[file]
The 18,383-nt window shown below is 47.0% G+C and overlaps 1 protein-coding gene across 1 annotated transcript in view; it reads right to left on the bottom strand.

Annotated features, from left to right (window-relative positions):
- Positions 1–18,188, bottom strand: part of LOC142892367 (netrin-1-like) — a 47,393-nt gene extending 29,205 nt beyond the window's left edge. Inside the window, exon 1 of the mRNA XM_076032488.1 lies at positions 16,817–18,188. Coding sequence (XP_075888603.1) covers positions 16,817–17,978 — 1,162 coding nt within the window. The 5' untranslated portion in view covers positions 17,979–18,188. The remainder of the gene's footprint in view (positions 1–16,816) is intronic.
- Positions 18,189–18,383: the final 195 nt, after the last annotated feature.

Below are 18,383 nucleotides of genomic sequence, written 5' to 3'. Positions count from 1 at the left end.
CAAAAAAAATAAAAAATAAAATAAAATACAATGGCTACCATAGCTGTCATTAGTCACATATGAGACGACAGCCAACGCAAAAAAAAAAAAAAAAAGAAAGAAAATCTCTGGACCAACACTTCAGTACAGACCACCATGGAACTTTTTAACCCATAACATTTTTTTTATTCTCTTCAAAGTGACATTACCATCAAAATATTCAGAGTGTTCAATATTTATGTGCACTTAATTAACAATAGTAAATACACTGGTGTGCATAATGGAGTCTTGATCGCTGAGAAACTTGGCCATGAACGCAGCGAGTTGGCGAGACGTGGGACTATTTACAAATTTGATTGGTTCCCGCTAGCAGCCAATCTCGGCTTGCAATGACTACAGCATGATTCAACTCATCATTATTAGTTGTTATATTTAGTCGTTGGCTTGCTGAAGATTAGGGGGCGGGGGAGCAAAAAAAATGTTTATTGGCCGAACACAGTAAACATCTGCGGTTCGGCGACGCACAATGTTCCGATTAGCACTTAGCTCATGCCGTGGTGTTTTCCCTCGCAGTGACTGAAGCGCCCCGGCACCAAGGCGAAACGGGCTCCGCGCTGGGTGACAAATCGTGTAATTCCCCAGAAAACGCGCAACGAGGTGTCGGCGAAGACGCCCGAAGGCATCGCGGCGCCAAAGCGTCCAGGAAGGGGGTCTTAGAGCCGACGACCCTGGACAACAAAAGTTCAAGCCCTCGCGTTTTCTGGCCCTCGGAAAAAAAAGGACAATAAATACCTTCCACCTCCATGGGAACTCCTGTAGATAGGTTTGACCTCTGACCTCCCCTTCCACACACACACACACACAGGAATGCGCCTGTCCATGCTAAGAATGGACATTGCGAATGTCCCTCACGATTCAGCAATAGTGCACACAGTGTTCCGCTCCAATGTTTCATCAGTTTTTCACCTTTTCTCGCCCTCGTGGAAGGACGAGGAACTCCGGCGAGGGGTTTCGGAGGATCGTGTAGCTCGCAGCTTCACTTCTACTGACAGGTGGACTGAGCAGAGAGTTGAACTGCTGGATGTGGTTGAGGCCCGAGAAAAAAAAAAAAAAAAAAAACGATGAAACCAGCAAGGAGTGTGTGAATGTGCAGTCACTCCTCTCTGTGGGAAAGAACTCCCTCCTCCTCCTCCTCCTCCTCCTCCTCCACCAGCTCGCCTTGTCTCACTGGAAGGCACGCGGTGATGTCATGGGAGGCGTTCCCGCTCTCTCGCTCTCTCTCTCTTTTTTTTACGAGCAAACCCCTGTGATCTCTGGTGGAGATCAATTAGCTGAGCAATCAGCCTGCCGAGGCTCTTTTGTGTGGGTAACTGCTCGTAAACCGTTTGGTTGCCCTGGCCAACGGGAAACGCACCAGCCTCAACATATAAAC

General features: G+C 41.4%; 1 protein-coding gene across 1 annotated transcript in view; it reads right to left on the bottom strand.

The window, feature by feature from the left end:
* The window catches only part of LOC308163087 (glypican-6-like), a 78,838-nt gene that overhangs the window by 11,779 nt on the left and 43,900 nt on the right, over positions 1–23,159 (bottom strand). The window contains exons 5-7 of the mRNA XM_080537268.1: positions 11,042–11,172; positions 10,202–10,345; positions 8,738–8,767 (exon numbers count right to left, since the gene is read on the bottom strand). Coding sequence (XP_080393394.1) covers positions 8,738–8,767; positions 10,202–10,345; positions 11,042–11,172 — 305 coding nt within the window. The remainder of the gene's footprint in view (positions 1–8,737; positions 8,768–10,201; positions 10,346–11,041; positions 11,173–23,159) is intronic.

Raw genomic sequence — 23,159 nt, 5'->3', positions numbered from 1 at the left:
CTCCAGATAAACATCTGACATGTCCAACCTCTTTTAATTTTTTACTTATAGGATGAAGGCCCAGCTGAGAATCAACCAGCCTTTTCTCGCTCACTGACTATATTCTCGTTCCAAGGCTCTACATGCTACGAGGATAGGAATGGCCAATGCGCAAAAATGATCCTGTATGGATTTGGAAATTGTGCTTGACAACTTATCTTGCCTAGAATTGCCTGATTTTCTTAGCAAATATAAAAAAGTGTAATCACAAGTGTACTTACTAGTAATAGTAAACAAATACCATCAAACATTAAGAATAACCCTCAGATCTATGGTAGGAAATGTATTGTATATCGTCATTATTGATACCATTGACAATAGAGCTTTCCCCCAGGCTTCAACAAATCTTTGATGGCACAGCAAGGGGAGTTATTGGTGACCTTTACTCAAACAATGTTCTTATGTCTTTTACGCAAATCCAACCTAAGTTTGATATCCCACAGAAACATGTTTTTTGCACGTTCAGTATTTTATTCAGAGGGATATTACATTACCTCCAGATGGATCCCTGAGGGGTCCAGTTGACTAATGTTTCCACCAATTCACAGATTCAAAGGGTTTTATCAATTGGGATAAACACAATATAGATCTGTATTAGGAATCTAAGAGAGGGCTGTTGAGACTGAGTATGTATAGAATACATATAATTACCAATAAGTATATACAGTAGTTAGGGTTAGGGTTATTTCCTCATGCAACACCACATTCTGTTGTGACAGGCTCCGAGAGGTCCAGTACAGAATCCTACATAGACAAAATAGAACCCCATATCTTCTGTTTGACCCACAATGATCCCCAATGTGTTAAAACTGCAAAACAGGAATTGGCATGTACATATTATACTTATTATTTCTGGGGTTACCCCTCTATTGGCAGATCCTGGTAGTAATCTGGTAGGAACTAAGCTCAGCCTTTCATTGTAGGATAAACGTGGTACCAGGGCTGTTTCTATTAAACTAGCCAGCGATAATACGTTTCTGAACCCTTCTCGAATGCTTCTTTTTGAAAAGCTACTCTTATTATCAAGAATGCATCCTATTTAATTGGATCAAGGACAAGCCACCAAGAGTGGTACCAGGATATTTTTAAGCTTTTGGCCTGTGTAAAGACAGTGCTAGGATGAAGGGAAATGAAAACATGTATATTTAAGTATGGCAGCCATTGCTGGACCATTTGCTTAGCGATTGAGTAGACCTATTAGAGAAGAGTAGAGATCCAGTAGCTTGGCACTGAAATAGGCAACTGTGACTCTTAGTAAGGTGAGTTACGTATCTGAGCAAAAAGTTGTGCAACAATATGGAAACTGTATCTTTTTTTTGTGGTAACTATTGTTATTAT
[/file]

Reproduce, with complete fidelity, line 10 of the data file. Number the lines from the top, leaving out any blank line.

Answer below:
Raw genomic sequence — 23,159 nt, 5'->3', positions numbered from 1 at the left: